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It’s The Old Army Game – W.C. Fields and Louise Brooks in Ocala Florida – Part One

If you love W.C Fields, Louise Brooks, silent comedy, or time-traveling via a beautiful vintage movie, you’ve got to get the wonderful new Kino Lorber Blu-ray release of It’s The Old Army Game (1926). In only his sixth onscreen role, … Continue reading

Posted in It's The Old Army Game, Louise Brooks, Ocala Florida, W.C. Fields | Tagged , , , , , | 7 Comments

Keaton’s Seven Chances – On The Clock

Late for church, during Seven Chances (1925) Buster Keaton must marry by 7:00 p.m. that evening in order to inherit a fortune. But what time is it? Having just lost his pocket watch down a sewer drain, Buster stops in … Continue reading

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The Surviving Sherlock Jr. Bungalow

A bungalow that appears in Buster Keaton’s Sherlock Jr. (1924), and in his early short film Convict 13 (1920), is still standing today at 4908 McKinley Avenue, when it was moved 11 miles away from Buster’s studio in 1926, the … Continue reading

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From Roach’s to Roaches – Stan & Ollie Meet Starsky & Hutch

Guest blogger Jim Dallape, creator with Robert Winslow of the remarkable Hal Roach Studios Backlot Tour, reports how TV’s Starsky & Hutch and Charlie’s Angles filmed in the same places as Laurel & Hardy and other Roach stars. Take it … Continue reading

Posted in Charley Chase, Culver City, Hal Roach Studios, Laurel and Hardy | Tagged , , , , , , , , | 12 Comments

The Surviving Keaton Studio Neighbors

Buster Keaton unwittingly documented the urbanization of the once agricultural Colegrove region of Hollywood in the background of his films. As reported in my book Silent Echoes, the quaint Cahuenga Valley Lemon Growers Exchange warehouse once stood across the street … Continue reading

Posted in Buster Keaton, Keaton Studio, The Goat, The Scarecrow | Tagged , , , , , , , , , | 11 Comments

Arbuckle – Keaton at the Bronx Biograph Studio

Noted biographer James Curtis contacted me with an intriguing observation. Did a scene from the 1917 Arbuckle-Keaton short Oh Doctor! (above) reveal the large glass rooftop shooting stage of the former Biograph Studio, located at 807 E 175th St in … Continue reading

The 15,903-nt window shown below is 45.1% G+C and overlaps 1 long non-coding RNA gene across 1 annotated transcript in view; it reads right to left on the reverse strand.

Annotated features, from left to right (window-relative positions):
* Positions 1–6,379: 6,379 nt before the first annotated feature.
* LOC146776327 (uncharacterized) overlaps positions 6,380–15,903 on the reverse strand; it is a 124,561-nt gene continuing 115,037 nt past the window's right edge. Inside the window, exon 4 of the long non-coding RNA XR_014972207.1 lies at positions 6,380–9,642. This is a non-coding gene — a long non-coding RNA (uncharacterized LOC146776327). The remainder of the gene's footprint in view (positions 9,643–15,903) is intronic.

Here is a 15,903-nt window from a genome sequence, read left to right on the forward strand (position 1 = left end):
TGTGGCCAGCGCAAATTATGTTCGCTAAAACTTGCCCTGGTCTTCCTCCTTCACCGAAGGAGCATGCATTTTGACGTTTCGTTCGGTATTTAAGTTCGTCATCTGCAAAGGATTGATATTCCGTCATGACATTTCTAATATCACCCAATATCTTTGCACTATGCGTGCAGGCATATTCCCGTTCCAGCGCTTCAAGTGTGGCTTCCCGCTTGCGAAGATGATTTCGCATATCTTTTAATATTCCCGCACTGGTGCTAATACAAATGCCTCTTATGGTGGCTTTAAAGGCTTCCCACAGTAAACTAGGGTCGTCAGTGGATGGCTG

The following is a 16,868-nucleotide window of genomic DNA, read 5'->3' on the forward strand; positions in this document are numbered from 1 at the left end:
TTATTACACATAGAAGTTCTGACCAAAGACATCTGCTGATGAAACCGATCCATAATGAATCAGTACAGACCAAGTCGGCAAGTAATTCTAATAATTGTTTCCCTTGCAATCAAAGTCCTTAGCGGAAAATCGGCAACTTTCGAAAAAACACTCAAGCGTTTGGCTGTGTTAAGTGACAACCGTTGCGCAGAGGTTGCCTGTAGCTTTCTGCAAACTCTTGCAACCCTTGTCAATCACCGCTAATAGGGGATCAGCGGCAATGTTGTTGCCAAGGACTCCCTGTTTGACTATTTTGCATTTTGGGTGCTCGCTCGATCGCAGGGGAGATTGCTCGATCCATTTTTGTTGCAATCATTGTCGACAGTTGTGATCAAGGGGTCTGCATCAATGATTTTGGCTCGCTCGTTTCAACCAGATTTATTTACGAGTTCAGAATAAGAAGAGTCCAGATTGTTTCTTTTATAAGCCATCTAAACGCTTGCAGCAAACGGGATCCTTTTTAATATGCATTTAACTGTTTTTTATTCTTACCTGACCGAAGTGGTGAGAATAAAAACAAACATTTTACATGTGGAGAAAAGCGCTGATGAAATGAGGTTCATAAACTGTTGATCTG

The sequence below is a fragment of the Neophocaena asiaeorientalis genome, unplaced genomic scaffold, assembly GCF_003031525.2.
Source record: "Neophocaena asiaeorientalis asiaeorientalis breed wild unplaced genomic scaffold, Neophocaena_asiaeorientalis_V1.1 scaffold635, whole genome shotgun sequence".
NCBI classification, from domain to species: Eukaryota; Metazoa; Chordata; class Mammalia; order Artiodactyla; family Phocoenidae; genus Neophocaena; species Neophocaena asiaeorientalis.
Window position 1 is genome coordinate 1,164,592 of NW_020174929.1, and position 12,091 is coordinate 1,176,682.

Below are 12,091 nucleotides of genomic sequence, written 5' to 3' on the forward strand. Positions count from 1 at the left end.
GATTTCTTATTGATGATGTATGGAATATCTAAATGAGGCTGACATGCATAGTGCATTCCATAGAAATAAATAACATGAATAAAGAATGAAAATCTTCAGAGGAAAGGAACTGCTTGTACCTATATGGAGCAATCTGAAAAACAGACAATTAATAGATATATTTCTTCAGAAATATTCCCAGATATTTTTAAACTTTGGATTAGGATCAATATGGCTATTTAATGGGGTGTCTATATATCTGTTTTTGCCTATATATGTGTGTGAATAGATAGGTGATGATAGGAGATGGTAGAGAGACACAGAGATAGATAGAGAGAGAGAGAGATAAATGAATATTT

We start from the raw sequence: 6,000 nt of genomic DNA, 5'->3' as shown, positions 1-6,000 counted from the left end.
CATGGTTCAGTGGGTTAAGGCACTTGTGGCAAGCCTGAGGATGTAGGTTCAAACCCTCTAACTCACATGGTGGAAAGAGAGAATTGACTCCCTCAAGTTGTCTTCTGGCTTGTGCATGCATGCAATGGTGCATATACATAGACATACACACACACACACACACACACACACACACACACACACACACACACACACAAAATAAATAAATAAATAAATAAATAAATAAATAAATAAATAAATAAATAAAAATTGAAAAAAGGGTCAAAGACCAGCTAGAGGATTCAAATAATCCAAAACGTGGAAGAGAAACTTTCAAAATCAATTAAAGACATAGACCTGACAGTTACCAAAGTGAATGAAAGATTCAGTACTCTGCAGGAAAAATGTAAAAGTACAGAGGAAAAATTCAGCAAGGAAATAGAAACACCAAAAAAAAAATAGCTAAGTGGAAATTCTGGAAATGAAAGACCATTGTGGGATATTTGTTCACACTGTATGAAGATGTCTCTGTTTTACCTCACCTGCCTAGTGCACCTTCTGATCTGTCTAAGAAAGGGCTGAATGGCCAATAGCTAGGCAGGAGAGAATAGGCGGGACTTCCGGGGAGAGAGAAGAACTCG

Posted in Buster Keaton, Manhattan, New York, Roscoe Arbuckle | Tagged , , , , , , , , , , , , , | 9 Comments

Buster’s Manhattan Apartment – The Cameraman Part III

In a prior post, Bob Egan flexed his Manhattan research skills to locate Marceline Day’s now lost apartment in Buster Keaton’s The Cameraman, 20 West 58th Street. Now Bob has located Buster’s midtown apartment as well, 201 East 52nd Street. … Continue reading

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Arbuckle – Keaton – the Good Night Nurse Hot Springs

Roscoe Arbuckle, Al St. John, and Buster Keaton must have had special fun making their Comique film Good Night Nurse (1918), leaving their Long Beach studio behind to film certain scenes at the Arrowhead Hot Springs resort 75 miles to … Continue reading

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Chaplin’s San Jose Day Making A Night Out

Do you know the way to San Jose? It turns out Charlie Chaplin did. Thanks to the Blu-ray clarity of Charlie’s restored Essanay comedies, and the tenacious research by Niles Essanay Silent Film Museum historian David Kiehn, we now know … Continue reading

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Buster Keaton’s Haunted House

My friend architectural writer Steve Vaught made this amazing discovery – the “haunted” mansion appearing in Buster Keaton’s 1921 short film The Haunted House was the former Bonebrake Mansion, once standing on the corner of Adams and Figueroa. Steve noticed … Continue reading